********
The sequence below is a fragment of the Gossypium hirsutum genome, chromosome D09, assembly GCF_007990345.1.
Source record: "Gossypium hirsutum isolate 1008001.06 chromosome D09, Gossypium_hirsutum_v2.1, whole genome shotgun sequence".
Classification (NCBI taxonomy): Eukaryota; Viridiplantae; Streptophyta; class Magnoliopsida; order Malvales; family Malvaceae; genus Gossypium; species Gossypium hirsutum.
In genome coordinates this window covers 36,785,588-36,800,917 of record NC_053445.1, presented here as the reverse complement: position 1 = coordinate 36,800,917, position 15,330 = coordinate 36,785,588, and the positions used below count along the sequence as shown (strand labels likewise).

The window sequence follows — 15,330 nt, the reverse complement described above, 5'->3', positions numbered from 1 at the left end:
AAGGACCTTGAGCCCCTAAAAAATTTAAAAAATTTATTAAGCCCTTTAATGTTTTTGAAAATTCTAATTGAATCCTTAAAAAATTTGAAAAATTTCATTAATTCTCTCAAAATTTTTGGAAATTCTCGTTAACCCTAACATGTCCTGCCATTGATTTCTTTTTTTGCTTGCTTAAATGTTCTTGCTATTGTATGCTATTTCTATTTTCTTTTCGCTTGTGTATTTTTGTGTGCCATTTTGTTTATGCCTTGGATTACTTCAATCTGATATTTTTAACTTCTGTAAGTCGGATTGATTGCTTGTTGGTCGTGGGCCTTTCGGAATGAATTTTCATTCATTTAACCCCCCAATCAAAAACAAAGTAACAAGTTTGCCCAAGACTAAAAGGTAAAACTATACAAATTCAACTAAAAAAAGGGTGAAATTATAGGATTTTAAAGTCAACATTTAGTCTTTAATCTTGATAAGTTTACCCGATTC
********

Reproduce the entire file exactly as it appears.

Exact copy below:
The sequence below is a fragment of the Gossypium hirsutum genome, chromosome D09, assembly GCF_007990345.1.
Source record: "Gossypium hirsutum isolate 1008001.06 chromosome D09, Gossypium_hirsutum_v2.1, whole genome shotgun sequence".
Classification (NCBI taxonomy): Eukaryota; Viridiplantae; Streptophyta; class Magnoliopsida; order Malvales; family Malvaceae; genus Gossypium; species Gossypium hirsutum.
In genome coordinates this window covers 36,785,588-36,800,917 of record NC_053445.1, presented here as the reverse complement: position 1 = coordinate 36,800,917, position 15,330 = coordinate 36,785,588, and the positions used below count along the sequence as shown (strand labels likewise).

The window sequence follows — 15,330 nt, the reverse complement described above, 5'->3', positions numbered from 1 at the left end:
AAGGACCTTGAGCCCCTAAAAAATTTAAAAAATTTATTAAGCCCTTTAATGTTTTTGAAAATTCTAATTGAATCCTTAAAAAATTTGAAAAATTTCATTAATTCTCTCAAAATTTTTGGAAATTCTCGTTAACCCTAACATGTCCTGCCATTGATTTCTTTTTTTGCTTGCTTAAATGTTCTTGCTATTGTATGCTATTTCTATTTTCTTTTCGCTTGTGTATTTTTGTGTGCCATTTTGTTTATGCCTTGGATTACTTCAATCTGATATTTTTAACTTCTGTAAGTCGGATTGATTGCTTGTTGGTCGTGGGCCTTTCGGAATGAATTTTCATTCATTTAACCCCCCAATCAAAAACAAAGTAACAAGTTTGCCCAAGACTAAAAGGTAAAACTATACAAATTCAACTAAAAAAAGGGTGAAATTATAGGATTTTAAAGTCAACATTTAGTCTTTAATCTTGATAAGTTTACCCGATTC